Can you get fired from being put on light duty when you did not hurt yourself on the job?

Asked over 2 years ago - Lubbock, TX

I had been having knee pain since the beginning of 2011. In May 2011, I had an xray that showed nothing was wrong so I worked with this pain sometime in November I finally went to a clinic that could do something and I had an MRI done and the results were abnormal so I went back and my doctor said she was going to refer me to an orthopedic so I had my apt. In April 2012. At the end of March I started a job doing housekeeping told them about my problem and appt. And when I went I was informed that I tore my meniscus in my knee and was going to have surgery, physical therapy, and she put me on work restrictions. Afterwards I went to work and was sent home being told I'd be called back when they figure out what i can do. A week later was told i no longer have a job. Doesn't make sense to me!

Additional information

My work restrictions were light duty and when they sent me home they said they didn't want to be responsible for it also.

Attorney answers (1)

  1. Marilynn Mika Spencer

    Contributor Level 20

    1

    Lawyer agrees

    Answered . I am a California attorney and not eligible to give legal advice in your state. My comments are for information only, based on federal law and general legal principles. YOUR STATE MAY HAVE ITS OWN LAWS THAT PROVIDE SIMILAR OR GREATER PROTECTION. If I refer to your state's laws, that only means I did a quick Internet search and found something that appeared relevant. You should not rely on any comment I make regarding your state's law. You MUST check with an attorney licensed in your state.

    There are various sources of POTENTIAL protection related to your medical status.

    There is limited protection if the illness or injury caused by a serious medical condition as that is defined by law.You may be protected under the Family and Medical Leave Act, 29 U.S.C. section 2101 et seq. (FMLA) if all of the following is true: (a) your employer has at least 50 employees who work within 75 miles of one another; and (b) you have worked for this employer for at least one year all together, even if not consecutively; (c) you have worked for this employer at least 1,250 hours in the immediately preceding year; and (d) you have a serious medical condition as defined by the FMLA.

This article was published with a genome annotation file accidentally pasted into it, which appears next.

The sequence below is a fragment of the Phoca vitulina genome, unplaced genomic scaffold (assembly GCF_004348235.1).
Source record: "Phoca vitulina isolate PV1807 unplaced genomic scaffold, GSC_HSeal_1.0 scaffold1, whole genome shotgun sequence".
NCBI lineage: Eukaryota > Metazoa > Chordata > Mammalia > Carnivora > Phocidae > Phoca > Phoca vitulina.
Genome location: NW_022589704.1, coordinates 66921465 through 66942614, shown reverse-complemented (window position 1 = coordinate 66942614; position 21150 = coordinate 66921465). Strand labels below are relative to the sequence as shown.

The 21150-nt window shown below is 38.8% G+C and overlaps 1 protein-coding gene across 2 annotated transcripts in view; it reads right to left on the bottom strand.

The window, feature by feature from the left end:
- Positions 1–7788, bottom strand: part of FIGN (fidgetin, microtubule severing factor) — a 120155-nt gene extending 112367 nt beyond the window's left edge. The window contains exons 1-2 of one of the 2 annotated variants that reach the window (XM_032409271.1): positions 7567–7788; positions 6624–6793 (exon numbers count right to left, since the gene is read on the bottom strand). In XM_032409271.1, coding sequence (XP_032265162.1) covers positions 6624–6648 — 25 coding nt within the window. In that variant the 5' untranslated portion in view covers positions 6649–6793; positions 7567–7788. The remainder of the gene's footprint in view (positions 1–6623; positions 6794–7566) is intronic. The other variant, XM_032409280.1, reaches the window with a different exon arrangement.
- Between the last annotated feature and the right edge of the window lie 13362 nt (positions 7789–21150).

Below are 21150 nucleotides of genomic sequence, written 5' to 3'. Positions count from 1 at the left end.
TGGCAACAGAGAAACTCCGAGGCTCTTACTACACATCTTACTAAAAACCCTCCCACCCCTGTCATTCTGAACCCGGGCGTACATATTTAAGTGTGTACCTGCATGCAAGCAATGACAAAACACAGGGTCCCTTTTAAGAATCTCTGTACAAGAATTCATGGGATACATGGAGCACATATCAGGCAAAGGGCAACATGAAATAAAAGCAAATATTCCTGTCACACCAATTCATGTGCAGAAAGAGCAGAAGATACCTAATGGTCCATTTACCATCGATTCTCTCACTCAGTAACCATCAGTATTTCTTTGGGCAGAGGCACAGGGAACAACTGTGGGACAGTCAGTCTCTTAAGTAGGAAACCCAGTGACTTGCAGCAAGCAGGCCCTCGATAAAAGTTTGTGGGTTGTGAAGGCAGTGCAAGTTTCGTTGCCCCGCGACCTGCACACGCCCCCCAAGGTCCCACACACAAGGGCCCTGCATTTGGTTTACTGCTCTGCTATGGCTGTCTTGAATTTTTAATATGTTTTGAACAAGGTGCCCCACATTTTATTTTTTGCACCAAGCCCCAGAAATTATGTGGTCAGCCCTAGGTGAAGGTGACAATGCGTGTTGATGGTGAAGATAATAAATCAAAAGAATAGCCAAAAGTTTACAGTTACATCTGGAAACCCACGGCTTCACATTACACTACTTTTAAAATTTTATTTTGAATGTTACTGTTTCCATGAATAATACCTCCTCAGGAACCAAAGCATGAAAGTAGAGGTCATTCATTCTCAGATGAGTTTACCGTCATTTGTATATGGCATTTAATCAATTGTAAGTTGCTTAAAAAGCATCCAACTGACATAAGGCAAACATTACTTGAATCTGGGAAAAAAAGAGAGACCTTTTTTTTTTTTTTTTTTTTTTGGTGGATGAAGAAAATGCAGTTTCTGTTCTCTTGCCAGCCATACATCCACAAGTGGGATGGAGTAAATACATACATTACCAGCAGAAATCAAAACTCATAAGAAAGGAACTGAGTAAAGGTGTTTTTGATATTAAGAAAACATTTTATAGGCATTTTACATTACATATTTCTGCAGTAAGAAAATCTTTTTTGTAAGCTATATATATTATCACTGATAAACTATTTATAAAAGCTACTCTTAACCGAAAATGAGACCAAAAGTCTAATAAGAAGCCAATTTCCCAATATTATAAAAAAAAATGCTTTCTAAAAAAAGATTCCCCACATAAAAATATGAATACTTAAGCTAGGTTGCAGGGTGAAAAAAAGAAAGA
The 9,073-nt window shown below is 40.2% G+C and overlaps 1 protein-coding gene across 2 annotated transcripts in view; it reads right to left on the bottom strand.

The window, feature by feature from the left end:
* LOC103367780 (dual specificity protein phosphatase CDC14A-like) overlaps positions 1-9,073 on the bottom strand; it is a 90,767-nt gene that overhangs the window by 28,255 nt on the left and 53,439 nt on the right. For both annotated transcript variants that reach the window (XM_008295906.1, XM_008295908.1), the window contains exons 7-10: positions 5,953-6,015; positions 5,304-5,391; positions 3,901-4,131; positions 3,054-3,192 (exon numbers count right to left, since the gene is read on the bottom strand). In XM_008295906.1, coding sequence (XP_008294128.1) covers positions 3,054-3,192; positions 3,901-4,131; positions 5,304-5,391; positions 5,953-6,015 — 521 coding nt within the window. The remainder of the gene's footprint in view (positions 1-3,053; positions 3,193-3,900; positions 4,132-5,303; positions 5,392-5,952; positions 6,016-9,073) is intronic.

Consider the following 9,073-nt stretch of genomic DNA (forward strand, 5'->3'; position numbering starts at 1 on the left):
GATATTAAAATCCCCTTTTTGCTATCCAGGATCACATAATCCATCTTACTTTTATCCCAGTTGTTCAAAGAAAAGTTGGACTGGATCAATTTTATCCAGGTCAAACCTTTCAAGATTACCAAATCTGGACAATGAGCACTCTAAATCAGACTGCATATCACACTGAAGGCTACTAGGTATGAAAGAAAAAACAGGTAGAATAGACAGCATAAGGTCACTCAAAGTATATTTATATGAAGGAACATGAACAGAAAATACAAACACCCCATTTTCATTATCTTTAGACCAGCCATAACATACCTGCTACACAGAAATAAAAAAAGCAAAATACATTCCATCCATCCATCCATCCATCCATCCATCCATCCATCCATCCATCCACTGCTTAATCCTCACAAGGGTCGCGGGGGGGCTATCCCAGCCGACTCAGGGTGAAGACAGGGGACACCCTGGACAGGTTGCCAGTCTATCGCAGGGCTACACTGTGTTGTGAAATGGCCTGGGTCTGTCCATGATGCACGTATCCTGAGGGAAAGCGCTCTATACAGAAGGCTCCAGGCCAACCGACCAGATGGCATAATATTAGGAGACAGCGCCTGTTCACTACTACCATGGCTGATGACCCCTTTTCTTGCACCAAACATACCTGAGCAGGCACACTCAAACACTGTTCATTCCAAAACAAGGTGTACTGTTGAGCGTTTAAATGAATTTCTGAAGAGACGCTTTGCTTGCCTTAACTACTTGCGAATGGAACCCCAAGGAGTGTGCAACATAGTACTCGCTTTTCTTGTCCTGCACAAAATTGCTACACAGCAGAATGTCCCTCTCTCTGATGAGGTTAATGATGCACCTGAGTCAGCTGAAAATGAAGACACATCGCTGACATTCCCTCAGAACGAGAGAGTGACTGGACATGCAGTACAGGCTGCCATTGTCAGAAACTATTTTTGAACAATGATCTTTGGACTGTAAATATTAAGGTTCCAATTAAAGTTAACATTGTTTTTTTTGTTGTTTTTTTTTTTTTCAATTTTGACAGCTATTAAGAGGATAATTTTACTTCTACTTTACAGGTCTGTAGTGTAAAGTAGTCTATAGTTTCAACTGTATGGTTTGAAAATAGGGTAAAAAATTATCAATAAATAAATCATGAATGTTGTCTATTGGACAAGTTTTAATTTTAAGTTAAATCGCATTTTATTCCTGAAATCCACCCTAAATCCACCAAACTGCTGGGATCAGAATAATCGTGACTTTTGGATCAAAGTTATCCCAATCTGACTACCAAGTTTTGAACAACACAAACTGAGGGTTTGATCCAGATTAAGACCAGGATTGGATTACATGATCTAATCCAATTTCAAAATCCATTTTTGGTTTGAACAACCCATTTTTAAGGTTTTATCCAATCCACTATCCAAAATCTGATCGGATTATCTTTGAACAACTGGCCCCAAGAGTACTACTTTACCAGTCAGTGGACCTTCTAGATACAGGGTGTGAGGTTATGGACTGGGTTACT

Please look at my Avvo guide on the Family and Medical Leave Act, 29 U.S.C. section 2101 et seq. (FMLA) to see if that law applies in your situation: http://www.avvo.com/pages/show?category_id=6&pe....

    If the coondition is due to a disability as defined by law, the Americans with Disabilities Act of 1990, 42 U.S.C. sections 12101 et seq. (ADA) may provide some protection. Please look at my Avvo guide on the ADA: http://www.avvo.com/pages/show?category_id=6&pe....

    Employment law is complicated and fact specific. You may wish to consult with an experienced plaintiffs employment attorney in your state. To find a plaintiffs employment attorney in your area, please go to the web site of the National Employment Lawyers Association (NELA). NELA is the largest and most influential bar association in the country for attorneys who represent working people. The web site is www.nela.org, and you can search for attorneys by location and practice area.

    Also, NELA has affiliates in every state and in many cities. On the NELA web site, you can look at the list of affiliates. Some attorneys will be listed in the affiliate membership list, some in the national organization membership list, and some in both. Being listed in one or both lists should not influence your selection because attorneys can choose whether or not to purchase the listing in the national directory. Each local affiliate has its own rules for listing.

    I hope you can resolve your situation and wish you the best.

    *** All legal actions have time limits, called statutes of limitation. If you miss the deadline for filing your... more

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